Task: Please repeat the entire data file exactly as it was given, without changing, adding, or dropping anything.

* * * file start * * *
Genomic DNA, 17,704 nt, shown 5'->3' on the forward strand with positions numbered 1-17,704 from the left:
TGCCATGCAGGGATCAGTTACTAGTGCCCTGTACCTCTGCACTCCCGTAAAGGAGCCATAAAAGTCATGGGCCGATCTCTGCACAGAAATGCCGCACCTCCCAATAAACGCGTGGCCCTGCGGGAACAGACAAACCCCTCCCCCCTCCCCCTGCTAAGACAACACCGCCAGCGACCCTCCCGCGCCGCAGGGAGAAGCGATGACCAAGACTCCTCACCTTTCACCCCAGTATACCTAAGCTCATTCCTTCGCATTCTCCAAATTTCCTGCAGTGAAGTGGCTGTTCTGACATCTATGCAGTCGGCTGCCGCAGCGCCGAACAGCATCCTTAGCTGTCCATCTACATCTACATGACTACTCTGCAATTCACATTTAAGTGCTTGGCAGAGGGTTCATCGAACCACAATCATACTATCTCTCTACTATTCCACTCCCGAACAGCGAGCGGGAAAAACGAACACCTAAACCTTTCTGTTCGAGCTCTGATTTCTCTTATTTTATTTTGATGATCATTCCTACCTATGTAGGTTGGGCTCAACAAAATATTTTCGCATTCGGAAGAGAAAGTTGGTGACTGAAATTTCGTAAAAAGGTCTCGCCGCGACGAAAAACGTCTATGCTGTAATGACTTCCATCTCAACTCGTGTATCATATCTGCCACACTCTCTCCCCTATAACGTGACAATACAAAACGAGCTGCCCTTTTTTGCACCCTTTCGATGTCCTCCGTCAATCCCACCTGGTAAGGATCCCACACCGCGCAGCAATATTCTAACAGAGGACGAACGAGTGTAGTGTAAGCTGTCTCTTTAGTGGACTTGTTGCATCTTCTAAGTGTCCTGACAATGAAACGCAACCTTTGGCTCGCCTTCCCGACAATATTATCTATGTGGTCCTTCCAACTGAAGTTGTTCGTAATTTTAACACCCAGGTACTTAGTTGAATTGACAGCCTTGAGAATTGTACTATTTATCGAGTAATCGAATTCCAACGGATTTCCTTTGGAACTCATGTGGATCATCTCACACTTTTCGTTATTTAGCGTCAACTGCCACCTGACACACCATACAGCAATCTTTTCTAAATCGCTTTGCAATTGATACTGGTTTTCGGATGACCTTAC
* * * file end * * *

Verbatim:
Genomic DNA, 17,704 nt, shown 5'->3' on the forward strand with positions numbered 1-17,704 from the left:
TGCCATGCAGGGATCAGTTACTAGTGCCCTGTACCTCTGCACTCCCGTAAAGGAGCCATAAAAGTCATGGGCCGATCTCTGCACAGAAATGCCGCACCTCCCAATAAACGCGTGGCCCTGCGGGAACAGACAAACCCCTCCCCCCTCCCCCTGCTAAGACAACACCGCCAGCGACCCTCCCGCGCCGCAGGGAGAAGCGATGACCAAGACTCCTCACCTTTCACCCCAGTATACCTAAGCTCATTCCTTCGCATTCTCCAAATTTCCTGCAGTGAAGTGGCTGTTCTGACATCTATGCAGTCGGCTGCCGCAGCGCCGAACAGCATCCTTAGCTGTCCATCTACATCTACATGACTACTCTGCAATTCACATTTAAGTGCTTGGCAGAGGGTTCATCGAACCACAATCATACTATCTCTCTACTATTCCACTCCCGAACAGCGAGCGGGAAAAACGAACACCTAAACCTTTCTGTTCGAGCTCTGATTTCTCTTATTTTATTTTGATGATCATTCCTACCTATGTAGGTTGGGCTCAACAAAATATTTTCGCATTCGGAAGAGAAAGTTGGTGACTGAAATTTCGTAAAAAGGTCTCGCCGCGACGAAAAACGTCTATGCTGTAATGACTTCCATCTCAACTCGTGTATCATATCTGCCACACTCTCTCCCCTATAACGTGACAATACAAAACGAGCTGCCCTTTTTTGCACCCTTTCGATGTCCTCCGTCAATCCCACCTGGTAAGGATCCCACACCGCGCAGCAATATTCTAACAGAGGACGAACGAGTGTAGTGTAAGCTGTCTCTTTAGTGGACTTGTTGCATCTTCTAAGTGTCCTGACAATGAAACGCAACCTTTGGCTCGCCTTCCCGACAATATTATCTATGTGGTCCTTCCAACTGAAGTTGTTCGTAATTTTAACACCCAGGTACTTAGTTGAATTGACAGCCTTGAGAATTGTACTATTTATCGAGTAATCGAATTCCAACGGATTTCCTTTGGAACTCATGTGGATCATCTCACACTTTTCGTTATTTAGCGTCAACTGCCACCTGACACACCATACAGCAATCTTTTCTAAATCGCTTTGCAATTGATACTGGTTTTCGGATGACCTTAC